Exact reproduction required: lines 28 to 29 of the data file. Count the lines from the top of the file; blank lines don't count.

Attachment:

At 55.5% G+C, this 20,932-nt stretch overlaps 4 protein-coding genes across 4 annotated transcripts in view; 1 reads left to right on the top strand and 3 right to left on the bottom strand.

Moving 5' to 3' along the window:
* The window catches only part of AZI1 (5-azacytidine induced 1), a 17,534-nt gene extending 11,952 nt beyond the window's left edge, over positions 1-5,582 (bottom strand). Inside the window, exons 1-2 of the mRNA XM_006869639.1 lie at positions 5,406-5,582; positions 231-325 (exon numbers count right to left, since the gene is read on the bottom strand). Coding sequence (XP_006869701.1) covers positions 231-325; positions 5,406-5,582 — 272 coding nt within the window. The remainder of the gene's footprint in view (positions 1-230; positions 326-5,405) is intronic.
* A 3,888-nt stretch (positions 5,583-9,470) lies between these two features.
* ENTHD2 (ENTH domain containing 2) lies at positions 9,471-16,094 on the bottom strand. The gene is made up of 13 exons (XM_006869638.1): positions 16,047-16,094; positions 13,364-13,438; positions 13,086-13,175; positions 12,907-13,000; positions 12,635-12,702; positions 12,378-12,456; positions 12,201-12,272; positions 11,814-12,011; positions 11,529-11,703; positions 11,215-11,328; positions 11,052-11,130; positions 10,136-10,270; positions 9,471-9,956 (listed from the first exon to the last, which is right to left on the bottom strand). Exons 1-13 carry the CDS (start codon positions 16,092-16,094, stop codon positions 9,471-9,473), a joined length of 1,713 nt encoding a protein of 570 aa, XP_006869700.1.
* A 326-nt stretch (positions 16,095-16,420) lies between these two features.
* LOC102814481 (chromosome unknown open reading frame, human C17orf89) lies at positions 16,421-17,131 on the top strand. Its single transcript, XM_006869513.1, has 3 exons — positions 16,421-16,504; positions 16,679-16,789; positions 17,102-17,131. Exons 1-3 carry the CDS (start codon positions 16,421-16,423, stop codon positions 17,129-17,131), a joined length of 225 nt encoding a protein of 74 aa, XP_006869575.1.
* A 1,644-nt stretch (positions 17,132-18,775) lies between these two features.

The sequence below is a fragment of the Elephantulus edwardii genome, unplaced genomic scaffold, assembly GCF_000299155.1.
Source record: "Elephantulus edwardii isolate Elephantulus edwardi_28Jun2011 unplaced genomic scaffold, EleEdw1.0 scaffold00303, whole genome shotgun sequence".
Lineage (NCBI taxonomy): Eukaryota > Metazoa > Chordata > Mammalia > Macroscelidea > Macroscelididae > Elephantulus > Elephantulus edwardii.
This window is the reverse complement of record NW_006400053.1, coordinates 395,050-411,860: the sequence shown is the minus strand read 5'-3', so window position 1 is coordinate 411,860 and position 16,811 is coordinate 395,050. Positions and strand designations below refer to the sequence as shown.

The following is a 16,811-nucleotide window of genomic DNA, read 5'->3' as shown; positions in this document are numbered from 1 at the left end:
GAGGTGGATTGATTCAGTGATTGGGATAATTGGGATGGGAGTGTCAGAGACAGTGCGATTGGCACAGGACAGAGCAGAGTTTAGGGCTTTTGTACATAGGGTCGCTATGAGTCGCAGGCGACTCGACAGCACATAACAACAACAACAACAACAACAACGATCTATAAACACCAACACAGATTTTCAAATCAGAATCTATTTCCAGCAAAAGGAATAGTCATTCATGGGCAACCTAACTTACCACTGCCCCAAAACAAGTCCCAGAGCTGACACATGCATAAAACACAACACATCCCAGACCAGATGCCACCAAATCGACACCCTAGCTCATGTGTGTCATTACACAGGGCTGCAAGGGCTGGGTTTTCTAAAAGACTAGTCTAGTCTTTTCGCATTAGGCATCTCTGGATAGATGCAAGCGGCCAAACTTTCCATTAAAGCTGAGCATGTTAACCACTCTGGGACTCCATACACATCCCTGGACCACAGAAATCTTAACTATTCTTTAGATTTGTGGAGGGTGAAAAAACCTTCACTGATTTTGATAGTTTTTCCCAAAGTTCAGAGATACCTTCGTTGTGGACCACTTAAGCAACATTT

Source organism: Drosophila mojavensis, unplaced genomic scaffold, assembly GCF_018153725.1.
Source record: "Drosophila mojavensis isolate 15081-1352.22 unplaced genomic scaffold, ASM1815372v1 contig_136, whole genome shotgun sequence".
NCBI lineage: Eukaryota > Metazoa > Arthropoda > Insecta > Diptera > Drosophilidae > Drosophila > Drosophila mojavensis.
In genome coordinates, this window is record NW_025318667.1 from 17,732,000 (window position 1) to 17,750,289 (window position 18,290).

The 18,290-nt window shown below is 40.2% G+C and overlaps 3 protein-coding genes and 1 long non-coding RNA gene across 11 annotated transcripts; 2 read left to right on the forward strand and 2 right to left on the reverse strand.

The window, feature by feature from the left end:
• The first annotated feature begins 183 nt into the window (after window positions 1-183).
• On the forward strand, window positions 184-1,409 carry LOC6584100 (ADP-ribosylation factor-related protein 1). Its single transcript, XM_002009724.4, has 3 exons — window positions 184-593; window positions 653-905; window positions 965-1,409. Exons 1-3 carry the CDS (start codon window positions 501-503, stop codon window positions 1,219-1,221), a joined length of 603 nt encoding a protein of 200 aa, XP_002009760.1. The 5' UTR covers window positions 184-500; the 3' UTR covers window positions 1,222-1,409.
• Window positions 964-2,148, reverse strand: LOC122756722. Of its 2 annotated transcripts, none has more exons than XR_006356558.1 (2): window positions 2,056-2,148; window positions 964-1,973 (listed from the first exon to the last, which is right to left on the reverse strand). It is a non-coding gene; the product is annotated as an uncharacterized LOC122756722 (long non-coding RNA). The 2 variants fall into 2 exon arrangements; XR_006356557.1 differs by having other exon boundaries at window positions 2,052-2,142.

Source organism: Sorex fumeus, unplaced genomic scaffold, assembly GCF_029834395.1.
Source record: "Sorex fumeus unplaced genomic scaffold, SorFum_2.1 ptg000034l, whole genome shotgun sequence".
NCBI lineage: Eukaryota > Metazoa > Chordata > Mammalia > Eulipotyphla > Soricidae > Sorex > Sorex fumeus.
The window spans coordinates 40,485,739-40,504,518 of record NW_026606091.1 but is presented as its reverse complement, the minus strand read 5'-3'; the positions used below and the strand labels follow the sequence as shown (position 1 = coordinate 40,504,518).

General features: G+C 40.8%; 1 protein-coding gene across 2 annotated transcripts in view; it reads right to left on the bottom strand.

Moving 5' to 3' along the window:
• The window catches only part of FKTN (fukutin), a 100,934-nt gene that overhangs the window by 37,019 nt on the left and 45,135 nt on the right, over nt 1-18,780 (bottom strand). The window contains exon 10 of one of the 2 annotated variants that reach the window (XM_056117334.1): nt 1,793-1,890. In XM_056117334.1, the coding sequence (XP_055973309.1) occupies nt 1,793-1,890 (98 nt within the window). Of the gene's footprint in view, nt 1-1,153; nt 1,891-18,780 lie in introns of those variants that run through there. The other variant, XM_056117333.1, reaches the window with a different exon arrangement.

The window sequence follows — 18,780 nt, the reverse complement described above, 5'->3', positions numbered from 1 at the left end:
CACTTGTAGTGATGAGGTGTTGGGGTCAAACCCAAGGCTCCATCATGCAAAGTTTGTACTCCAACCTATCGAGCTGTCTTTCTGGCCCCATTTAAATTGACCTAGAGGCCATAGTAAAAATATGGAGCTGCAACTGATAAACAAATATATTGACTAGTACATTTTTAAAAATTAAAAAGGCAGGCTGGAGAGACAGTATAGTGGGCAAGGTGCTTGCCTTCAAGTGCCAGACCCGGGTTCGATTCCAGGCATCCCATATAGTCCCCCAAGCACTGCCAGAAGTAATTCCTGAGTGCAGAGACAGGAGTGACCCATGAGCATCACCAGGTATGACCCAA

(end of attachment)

General features: G+C 40.8%; 1 protein-coding gene across 2 annotated transcripts in view; it reads right to left on the bottom strand.

Moving 5' to 3' along the window: